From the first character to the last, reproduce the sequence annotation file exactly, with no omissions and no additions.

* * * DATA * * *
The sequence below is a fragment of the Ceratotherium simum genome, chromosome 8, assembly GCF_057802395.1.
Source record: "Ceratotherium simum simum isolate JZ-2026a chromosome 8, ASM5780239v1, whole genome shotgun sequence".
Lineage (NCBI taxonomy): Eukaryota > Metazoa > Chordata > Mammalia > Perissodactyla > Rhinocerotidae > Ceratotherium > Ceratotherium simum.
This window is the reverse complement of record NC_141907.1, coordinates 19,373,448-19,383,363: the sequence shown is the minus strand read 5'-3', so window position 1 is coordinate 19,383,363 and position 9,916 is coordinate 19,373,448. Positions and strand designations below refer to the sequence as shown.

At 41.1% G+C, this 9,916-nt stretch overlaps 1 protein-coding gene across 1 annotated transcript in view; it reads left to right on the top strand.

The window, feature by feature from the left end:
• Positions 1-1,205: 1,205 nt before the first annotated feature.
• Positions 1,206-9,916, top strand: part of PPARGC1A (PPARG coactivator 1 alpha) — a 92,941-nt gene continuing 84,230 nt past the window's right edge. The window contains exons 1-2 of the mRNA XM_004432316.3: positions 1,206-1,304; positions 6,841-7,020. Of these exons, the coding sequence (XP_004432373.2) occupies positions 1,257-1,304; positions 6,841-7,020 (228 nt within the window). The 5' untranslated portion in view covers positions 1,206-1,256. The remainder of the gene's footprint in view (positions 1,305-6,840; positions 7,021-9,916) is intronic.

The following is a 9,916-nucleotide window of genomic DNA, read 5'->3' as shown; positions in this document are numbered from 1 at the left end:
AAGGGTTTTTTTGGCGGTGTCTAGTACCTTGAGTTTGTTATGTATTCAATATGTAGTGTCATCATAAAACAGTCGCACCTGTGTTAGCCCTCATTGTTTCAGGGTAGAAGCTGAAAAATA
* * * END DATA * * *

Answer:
The sequence below is a fragment of the Ceratotherium simum genome, chromosome 8, assembly GCF_057802395.1.
Source record: "Ceratotherium simum simum isolate JZ-2026a chromosome 8, ASM5780239v1, whole genome shotgun sequence".
Lineage (NCBI taxonomy): Eukaryota > Metazoa > Chordata > Mammalia > Perissodactyla > Rhinocerotidae > Ceratotherium > Ceratotherium simum.
This window is the reverse complement of record NC_141907.1, coordinates 19,373,448-19,383,363: the sequence shown is the minus strand read 5'-3', so window position 1 is coordinate 19,383,363 and position 9,916 is coordinate 19,373,448. Positions and strand designations below refer to the sequence as shown.

At 41.1% G+C, this 9,916-nt stretch overlaps 1 protein-coding gene across 1 annotated transcript in view; it reads left to right on the top strand.

The window, feature by feature from the left end:
• Positions 1-1,205: 1,205 nt before the first annotated feature.
• Positions 1,206-9,916, top strand: part of PPARGC1A (PPARG coactivator 1 alpha) — a 92,941-nt gene continuing 84,230 nt past the window's right edge. The window contains exons 1-2 of the mRNA XM_004432316.3: positions 1,206-1,304; positions 6,841-7,020. Of these exons, the coding sequence (XP_004432373.2) occupies positions 1,257-1,304; positions 6,841-7,020 (228 nt within the window). The 5' untranslated portion in view covers positions 1,206-1,256. The remainder of the gene's footprint in view (positions 1,305-6,840; positions 7,021-9,916) is intronic.

The following is a 9,916-nucleotide window of genomic DNA, read 5'->3' as shown; positions in this document are numbered from 1 at the left end:
AAGGGTTTTTTTGGCGGTGTCTAGTACCTTGAGTTTGTTATGTATTCAATATGTAGTGTCATCATAAAACAGTCGCACCTGTGTTAGCCCTCATTGTTTCAGGGTAGAAGCTGAAAAATA